The famous Inverted Jenny postage stamp, dating back to 1918, achieved a record sale of US$2 million at the Robert A Siegel Auction Galleries in New York. The stamp was originally priced at 24 cents before becoming an icon due to its rarity and the captivating error in its design.
The Inverted Jenny is a piece of American history, with only 100 stamps ever printed. The design flaw, featuring an upside-down image of the Curtiss JN-4 airplane, adds uniqueness to the sought-after collector’s item.
Stamp enthusiast Charles Hack, 76, secured his childhood dream by acquiring the “holy grail of postage” in the recent auction. Hack already possesses several other Inverted Jennys. He described the purchase as a lifelong aspiration fulfilled.
Hack has been a dedicated collector who acquired an Inverted Jenny in the early 2000s for around US$300,000 and another in 2007 for nearly US$1 million.
The Inverted Jenny holds a special place in the history of airmail, being part of a collection that marked the commencement of regular airmail service. Its prominence was amplified when it was featured in a 1993 episode of The Simpsons. The animated sitcom depicted Homer Simpson encountering a sheet of Inverted Jennys at a yard sale, discarding them alongside priceless artefacts like the Declaration of Independence.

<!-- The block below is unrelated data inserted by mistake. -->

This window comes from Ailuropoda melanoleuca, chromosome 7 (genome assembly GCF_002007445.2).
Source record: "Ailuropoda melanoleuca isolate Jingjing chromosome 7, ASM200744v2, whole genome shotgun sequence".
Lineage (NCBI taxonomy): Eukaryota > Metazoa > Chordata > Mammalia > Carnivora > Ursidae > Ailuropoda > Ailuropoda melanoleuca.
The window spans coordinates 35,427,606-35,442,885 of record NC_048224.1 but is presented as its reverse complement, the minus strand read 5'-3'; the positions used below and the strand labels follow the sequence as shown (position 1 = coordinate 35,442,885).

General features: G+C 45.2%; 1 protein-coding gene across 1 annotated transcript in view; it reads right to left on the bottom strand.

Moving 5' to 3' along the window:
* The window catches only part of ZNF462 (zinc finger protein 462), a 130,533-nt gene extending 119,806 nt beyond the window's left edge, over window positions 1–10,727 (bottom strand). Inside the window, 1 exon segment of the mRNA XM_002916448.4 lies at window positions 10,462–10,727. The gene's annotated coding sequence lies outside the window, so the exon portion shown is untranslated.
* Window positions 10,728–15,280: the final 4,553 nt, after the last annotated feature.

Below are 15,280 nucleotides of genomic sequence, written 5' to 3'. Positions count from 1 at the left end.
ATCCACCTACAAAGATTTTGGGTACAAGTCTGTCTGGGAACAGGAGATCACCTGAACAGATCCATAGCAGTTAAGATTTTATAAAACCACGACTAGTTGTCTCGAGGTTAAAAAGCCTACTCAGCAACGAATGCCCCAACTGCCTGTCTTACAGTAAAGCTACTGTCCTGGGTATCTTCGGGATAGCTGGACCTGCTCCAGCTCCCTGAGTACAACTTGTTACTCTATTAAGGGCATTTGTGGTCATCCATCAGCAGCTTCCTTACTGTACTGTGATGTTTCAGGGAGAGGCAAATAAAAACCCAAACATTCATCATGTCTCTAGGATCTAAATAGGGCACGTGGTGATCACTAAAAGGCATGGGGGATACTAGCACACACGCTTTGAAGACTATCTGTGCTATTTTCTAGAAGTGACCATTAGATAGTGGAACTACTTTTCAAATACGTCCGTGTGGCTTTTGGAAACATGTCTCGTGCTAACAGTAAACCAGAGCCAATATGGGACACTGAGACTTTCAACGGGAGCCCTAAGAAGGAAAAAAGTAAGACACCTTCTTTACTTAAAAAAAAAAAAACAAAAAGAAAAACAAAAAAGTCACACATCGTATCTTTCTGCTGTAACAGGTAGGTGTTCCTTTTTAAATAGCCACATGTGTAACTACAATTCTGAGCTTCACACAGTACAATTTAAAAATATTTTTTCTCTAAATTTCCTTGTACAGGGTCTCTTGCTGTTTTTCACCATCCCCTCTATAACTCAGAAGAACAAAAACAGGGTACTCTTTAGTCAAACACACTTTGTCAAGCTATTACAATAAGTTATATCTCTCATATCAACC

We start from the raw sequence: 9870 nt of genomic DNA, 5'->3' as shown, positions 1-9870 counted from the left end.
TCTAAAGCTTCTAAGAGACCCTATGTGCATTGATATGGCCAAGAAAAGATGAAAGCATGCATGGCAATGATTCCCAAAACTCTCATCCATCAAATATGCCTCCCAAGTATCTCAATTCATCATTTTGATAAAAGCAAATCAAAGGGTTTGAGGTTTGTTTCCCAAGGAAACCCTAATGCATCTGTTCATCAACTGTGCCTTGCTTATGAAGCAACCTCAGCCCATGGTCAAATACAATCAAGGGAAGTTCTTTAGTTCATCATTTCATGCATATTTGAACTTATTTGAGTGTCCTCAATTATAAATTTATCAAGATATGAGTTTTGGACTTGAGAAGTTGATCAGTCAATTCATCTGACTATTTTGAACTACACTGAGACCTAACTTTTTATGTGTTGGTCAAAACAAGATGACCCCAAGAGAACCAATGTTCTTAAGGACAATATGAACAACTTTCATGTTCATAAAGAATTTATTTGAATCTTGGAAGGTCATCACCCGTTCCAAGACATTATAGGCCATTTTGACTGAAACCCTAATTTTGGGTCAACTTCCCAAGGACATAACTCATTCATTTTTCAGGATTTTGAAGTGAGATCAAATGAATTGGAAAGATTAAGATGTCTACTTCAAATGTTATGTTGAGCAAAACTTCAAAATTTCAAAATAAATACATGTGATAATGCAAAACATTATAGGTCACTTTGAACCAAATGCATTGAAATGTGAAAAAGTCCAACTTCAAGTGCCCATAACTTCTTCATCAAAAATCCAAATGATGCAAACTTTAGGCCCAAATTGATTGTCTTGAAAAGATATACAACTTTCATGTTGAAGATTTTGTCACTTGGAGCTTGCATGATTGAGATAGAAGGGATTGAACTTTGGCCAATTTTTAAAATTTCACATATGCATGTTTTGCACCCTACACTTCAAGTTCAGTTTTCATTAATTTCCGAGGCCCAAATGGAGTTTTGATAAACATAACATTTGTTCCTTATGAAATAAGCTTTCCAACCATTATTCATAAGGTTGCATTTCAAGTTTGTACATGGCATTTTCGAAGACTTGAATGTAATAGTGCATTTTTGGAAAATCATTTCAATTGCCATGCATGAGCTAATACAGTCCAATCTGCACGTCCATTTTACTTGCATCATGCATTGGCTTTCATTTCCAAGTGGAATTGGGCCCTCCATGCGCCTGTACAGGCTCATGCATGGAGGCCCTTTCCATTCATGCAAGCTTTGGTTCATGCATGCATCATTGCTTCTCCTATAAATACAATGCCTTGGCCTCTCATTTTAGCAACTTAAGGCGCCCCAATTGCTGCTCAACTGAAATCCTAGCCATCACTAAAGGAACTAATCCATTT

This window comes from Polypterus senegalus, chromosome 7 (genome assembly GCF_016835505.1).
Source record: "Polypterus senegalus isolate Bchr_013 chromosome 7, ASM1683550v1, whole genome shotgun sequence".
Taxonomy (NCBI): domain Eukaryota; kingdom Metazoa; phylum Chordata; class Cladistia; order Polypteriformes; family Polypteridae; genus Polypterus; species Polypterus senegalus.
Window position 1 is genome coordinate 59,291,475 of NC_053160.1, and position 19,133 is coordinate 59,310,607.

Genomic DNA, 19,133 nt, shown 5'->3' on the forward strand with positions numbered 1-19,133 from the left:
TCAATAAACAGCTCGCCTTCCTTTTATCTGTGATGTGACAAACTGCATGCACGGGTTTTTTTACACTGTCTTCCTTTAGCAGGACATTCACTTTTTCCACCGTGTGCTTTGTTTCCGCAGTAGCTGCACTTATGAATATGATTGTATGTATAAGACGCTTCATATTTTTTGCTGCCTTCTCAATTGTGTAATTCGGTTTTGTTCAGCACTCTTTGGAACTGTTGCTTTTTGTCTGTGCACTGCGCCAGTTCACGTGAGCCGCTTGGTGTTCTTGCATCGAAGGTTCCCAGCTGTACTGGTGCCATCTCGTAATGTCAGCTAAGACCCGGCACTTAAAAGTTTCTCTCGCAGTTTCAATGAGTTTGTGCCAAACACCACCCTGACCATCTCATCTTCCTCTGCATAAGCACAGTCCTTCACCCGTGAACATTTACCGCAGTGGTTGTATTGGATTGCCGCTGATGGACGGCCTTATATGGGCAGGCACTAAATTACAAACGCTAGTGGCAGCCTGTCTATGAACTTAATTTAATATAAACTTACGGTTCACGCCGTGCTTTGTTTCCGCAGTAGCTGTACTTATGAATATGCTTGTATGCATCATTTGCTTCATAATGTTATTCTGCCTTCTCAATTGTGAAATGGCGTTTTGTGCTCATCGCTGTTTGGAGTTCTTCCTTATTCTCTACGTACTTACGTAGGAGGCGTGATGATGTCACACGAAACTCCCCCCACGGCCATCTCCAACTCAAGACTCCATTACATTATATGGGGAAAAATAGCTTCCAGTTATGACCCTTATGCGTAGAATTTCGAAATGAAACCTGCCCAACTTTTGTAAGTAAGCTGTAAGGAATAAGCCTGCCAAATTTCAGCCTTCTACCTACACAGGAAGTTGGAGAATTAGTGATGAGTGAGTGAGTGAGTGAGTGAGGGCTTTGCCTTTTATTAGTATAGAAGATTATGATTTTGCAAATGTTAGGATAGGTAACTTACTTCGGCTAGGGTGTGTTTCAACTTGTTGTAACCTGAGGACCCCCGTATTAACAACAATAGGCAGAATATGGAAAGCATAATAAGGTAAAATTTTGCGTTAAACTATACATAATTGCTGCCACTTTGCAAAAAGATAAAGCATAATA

The stamp’s value skyrocketed immediately after its initial printing. Over the years, it has consistently commanded high prices in auctions.
The recently sold stamp numbered 49, reappeared after a century of obscurity. It was stored in a bank vault by its owner and descendants since 1918.
The gum on the stamp is described as “Mint Never Hinged,” indicating it has never been mounted or hinged.
Hack observed the Inverted Jenny as a valuable stamp and an invaluable piece of American history that deserves to be protected and revered.
He outlined plans to protect the recently acquired stamp from any potential deterioration. His preservation strategy involves shielding the Inverted Jenny from exposure to light, a practice aimed at maintaining the stamp’s colours and condition.
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